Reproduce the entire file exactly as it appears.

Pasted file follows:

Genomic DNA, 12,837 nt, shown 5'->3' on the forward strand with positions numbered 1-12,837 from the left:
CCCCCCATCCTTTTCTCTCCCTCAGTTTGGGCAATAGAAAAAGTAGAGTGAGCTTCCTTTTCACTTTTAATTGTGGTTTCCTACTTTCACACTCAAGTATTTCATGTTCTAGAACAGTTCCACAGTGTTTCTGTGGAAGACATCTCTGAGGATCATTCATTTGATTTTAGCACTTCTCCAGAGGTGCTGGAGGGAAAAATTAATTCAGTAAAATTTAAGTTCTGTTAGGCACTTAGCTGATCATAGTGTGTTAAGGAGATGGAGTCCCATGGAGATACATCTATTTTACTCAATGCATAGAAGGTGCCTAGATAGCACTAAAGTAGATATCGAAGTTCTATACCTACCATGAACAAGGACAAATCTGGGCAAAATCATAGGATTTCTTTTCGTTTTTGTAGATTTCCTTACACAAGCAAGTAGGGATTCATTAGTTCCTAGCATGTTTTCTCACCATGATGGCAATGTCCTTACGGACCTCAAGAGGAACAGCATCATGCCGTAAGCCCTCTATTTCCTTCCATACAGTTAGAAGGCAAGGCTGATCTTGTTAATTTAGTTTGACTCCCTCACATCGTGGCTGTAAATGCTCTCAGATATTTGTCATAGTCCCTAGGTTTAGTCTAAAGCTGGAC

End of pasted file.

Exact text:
Genomic DNA, 12,837 nt, shown 5'->3' on the forward strand with positions numbered 1-12,837 from the left:
CCCCCCATCCTTTTCTCTCCCTCAGTTTGGGCAATAGAAAAAGTAGAGTGAGCTTCCTTTTCACTTTTAATTGTGGTTTCCTACTTTCACACTCAAGTATTTCATGTTCTAGAACAGTTCCACAGTGTTTCTGTGGAAGACATCTCTGAGGATCATTCATTTGATTTTAGCACTTCTCCAGAGGTGCTGGAGGGAAAAATTAATTCAGTAAAATTTAAGTTCTGTTAGGCACTTAGCTGATCATAGTGTGTTAAGGAGATGGAGTCCCATGGAGATACATCTATTTTACTCAATGCATAGAAGGTGCCTAGATAGCACTAAAGTAGATATCGAAGTTCTATACCTACCATGAACAAGGACAAATCTGGGCAAAATCATAGGATTTCTTTTCGTTTTTGTAGATTTCCTTACACAAGCAAGTAGGGATTCATTAGTTCCTAGCATGTTTTCTCACCATGATGGCAATGTCCTTACGGACCTCAAGAGGAACAGCATCATGCCGTAAGCCCTCTATTTCCTTCCATACAGTTAGAAGGCAAGGCTGATCTTGTTAATTTAGTTTGACTCCCTCACATCGTGGCTGTAAATGCTCTCAGATATTTGTCATAGTCCCTAGGTTTAGTCTAAAGCTGGAC